A parent can face a fine of up to $500 or be sent to jail for no more than 180 days for contempt. He or she can also face penalties for constructive contempt if any visitation orders were violated. When a parent who is supposed to pay child support has failed to comply with a court order, the custodial parent can seek enforcement of an order by filing a motion with the court to have the court’s order enforced. This order can affect not only child support but also the noncustodial parent’s access to his or her child, including visitation and conservatorship.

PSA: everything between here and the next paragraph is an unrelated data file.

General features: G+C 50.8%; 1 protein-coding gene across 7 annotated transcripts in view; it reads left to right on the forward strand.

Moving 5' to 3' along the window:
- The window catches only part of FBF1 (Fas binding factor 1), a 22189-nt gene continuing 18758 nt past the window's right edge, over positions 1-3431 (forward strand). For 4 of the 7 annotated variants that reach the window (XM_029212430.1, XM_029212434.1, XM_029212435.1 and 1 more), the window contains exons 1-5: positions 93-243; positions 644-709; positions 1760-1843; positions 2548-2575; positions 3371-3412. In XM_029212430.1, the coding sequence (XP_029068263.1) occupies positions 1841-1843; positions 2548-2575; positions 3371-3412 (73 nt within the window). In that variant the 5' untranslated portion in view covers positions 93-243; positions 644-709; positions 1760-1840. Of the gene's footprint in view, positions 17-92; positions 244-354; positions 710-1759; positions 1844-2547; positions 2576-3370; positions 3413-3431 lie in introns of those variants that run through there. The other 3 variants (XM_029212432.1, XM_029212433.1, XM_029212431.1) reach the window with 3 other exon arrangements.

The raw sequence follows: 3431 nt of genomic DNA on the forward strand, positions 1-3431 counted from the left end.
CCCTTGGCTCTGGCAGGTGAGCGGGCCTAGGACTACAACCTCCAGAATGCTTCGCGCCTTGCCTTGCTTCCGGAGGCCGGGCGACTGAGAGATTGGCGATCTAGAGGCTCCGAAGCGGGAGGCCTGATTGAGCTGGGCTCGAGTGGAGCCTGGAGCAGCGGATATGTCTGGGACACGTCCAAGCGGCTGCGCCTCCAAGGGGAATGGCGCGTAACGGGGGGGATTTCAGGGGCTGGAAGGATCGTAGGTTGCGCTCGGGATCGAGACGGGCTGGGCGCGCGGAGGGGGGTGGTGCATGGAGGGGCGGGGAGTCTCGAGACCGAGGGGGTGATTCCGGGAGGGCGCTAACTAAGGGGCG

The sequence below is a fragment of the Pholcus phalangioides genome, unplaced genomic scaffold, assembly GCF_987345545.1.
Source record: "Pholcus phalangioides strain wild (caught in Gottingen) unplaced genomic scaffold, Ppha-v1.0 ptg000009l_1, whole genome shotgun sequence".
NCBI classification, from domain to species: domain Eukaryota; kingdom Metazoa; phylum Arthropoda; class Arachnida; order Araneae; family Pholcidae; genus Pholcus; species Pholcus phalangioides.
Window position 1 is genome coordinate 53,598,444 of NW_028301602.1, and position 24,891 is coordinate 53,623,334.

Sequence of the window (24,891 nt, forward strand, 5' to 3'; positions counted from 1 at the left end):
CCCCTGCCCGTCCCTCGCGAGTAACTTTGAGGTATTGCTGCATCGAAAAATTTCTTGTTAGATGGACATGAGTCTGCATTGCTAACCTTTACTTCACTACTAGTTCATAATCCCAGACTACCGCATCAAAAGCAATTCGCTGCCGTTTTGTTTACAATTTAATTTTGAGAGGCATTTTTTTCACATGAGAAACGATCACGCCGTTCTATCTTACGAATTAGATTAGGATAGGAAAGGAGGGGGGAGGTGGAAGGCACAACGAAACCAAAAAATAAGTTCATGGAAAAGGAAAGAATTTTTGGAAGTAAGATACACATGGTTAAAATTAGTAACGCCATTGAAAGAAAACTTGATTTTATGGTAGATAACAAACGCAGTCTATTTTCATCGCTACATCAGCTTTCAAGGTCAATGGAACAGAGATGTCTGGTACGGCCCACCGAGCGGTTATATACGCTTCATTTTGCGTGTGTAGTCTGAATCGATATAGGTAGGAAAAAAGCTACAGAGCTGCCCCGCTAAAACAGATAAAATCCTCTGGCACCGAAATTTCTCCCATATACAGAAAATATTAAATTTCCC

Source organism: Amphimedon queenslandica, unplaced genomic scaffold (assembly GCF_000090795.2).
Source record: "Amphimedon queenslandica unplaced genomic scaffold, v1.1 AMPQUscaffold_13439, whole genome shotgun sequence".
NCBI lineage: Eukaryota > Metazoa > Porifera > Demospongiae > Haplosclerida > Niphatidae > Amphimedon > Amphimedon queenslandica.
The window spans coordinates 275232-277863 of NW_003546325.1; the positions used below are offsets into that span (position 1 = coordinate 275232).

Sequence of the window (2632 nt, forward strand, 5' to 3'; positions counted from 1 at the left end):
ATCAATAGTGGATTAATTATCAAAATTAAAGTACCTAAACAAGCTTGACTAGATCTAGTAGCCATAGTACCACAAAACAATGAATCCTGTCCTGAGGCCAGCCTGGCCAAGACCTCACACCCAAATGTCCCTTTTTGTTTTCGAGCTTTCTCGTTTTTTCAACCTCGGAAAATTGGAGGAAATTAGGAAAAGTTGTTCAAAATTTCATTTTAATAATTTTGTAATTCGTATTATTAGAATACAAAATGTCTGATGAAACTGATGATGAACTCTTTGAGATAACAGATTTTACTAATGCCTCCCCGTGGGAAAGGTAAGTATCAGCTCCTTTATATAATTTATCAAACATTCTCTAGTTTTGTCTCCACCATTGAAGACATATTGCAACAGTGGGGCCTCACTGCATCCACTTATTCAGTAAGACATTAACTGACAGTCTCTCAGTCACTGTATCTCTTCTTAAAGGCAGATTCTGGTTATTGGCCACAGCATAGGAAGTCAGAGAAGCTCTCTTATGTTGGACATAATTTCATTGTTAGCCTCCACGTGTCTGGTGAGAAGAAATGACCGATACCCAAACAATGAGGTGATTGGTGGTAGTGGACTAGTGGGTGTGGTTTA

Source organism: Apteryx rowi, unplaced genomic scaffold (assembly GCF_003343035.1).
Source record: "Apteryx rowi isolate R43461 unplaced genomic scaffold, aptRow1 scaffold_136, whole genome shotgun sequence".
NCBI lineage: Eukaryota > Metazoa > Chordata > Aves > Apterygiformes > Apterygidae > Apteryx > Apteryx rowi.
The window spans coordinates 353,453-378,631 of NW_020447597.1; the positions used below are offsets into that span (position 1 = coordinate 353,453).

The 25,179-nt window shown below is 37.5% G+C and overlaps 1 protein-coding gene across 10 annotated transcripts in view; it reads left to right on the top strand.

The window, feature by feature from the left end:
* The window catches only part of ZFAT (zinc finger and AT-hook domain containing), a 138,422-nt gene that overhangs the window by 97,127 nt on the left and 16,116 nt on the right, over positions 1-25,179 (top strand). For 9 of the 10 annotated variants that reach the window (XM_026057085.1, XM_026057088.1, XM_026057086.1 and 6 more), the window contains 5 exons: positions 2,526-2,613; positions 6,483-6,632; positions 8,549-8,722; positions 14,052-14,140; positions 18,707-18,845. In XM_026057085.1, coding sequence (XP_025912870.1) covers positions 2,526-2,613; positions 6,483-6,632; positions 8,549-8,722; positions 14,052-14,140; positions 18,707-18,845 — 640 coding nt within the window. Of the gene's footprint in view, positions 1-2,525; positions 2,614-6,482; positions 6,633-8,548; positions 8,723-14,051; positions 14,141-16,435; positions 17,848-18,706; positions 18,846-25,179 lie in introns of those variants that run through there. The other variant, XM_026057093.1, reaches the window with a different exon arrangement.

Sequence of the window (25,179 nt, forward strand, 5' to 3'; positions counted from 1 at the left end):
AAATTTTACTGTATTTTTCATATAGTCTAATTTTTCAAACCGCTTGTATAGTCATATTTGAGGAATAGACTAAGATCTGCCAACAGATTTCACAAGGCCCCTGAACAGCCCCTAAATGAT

A parent’s motion for child support enforcement must clearly outline what kind of punitive action should take place against the violator. The punishment sought can be civil or criminal. The motion also must reference the amount of money specified in the original order, the amount that has been paid up to the time of the enforcement request and the amount of the existing overdue support.
An enforcement request must mention the alleged violations of the court’s order and the dates on which they took place. Because enforcement is often tricky if a noncustodial parent has decided to avoid paying at all costs, a custodial parent may consider retaining an attorney who can use all available legal means to get the supporting parent to pay what is owed.